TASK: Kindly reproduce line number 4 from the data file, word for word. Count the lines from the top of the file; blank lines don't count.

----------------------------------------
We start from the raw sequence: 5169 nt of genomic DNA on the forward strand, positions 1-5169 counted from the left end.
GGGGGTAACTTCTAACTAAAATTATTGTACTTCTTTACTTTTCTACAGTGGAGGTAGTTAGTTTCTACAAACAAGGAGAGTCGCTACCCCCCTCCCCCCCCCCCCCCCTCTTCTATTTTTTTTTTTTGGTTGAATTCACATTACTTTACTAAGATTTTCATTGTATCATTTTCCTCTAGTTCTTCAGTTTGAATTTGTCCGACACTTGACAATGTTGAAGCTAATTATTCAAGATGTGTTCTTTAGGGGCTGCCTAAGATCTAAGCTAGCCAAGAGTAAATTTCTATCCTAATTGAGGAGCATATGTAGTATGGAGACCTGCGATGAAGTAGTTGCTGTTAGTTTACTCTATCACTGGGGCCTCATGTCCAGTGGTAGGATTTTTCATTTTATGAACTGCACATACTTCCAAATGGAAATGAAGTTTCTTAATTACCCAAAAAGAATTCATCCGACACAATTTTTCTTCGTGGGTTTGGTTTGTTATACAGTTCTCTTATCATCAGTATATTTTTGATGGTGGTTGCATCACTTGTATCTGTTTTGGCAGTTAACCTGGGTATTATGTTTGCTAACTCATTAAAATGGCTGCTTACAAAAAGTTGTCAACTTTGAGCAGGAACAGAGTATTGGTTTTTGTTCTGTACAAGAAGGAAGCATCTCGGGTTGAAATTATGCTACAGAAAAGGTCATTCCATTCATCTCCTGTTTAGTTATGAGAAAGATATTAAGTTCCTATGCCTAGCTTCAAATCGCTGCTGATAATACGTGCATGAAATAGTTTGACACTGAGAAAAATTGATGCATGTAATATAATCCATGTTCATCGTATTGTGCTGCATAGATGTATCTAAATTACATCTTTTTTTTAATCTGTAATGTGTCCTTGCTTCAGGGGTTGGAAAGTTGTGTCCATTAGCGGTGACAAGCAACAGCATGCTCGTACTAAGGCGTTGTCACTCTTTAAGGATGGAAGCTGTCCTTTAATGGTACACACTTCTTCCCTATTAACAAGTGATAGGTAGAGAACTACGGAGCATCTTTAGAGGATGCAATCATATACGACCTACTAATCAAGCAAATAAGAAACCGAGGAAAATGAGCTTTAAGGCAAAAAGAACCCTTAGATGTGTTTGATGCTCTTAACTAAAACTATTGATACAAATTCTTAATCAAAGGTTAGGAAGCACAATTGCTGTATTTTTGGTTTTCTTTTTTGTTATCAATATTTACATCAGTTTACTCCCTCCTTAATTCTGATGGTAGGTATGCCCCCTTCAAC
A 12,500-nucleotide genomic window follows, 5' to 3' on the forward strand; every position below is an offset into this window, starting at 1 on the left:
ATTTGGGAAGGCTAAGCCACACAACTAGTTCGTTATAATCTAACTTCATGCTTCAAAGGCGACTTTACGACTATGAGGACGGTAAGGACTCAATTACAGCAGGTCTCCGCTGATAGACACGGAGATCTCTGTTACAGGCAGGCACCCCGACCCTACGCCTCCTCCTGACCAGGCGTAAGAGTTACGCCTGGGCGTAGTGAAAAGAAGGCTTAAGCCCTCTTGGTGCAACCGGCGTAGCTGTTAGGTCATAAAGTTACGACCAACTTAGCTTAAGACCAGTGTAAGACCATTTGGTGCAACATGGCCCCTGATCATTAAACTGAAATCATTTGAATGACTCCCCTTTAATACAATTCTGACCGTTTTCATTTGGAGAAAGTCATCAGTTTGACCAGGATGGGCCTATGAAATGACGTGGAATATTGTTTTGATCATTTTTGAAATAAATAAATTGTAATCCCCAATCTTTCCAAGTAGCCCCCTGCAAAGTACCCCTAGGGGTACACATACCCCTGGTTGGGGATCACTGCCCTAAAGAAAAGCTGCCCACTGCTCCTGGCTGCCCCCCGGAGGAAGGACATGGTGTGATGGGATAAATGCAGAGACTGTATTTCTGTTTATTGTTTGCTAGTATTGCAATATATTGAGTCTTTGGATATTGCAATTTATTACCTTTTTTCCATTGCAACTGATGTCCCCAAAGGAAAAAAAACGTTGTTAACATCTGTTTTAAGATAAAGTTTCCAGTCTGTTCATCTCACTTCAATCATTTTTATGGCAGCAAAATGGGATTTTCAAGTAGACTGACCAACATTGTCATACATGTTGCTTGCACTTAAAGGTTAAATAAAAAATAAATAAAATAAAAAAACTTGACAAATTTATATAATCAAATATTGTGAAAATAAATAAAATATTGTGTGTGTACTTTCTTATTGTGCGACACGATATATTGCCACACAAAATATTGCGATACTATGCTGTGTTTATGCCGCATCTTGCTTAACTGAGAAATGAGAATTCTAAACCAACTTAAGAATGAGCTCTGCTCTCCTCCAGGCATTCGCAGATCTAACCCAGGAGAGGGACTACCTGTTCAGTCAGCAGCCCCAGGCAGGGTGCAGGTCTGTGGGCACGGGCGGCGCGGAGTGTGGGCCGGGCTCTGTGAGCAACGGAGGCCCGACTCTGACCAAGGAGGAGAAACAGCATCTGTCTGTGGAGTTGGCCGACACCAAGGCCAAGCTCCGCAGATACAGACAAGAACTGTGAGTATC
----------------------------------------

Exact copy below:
ATTTGGGAAGGCTAAGCCACACAACTAGTTCGTTATAATCTAACTTCATGCTTCAAAGGCGACTTTACGACTATGAGGACGGTAAGGACTCAATTACAGCAGGTCTCCGCTGATAGACACGGAGATCTCTGTTACAGGCAGGCACCCCGACCCTACGCCTCCTCCTGACCAGGCGTAAGAGTTACGCCTGGGCGTAGTGAAAAGAAGGCTTAAGCCCTCTTGGTGCAACCGGCGTAGCTGTTAGGTCATAAAGTTACGACCAACTTAGCTTAAGACCAGTGTAAGACCATTTGGTGCAACATGGCCCCTGATCATTAAACTGAAATCATTTGAATGACTCCCCTTTAATACAATTCTGACCGTTTTCATTTGGAGAAAGTCATCAGTTTGACCAGGATGGGCCTATGAAATGACGTGGAATATTGTTTTGATCATTTTTGAAATAAATAAATTGTAATCCCCAATCTTTCCAAGTAGCCCCCTGCAAAGTACCCCTAGGGGTACACATACCCCTGGTTGGGGATCACTGCCCTAAAGAAAAGCTGCCCACTGCTCCTGGCTGCCCCCCGGAGGAAGGACATGGTGTGATGGGATAAATGCAGAGACTGTATTTCTGTTTATTGTTTGCTAGTATTGCAATATATTGAGTCTTTGGATATTGCAATTTATTACCTTTTTTCCATTGCAACTGATGTCCCCAAAGGAAAAAAAACGTTGTTAACATCTGTTTTAAGATAAAGTTTCCAGTCTGTTCATCTCACTTCAATCATTTTTATGGCAGCAAAATGGGATTTTCAAGTAGACTGACCAACATTGTCATACATGTTGCTTGCACTTAAAGGTTAAATAAAAAATAAATAAAATAAAAAAACTTGACAAATTTATATAATCAAATATTGTGAAAATAAATAAAATATTGTGTGTGTACTTTCTTATTGTGCGACACGATATATTGCCACACAAAATATTGCGATACTATGCTGTGTTTATGCCGCATCTTGCTTAACTGAGAAATGAGAATTCTAAACCAACTTAAGAATGAGCTCTGCTCTCCTCCAGGCATTCGCAGATCTAACCCAGGAGAGGGACTACCTGTTCAGTCAGCAGCCCCAGGCAGGGTGCAGGTCTGTGGGCACGGGCGGCGCGGAGTGTGGGCCGGGCTCTGTGAGCAACGGAGGCCCGACTCTGACCAAGGAGGAGAAACAGCATCTGTCTGTGGAGTTGGCCGACACCAAGGCCAAGCTCCGCAGATACAGACAAGAACTGTGAGTATC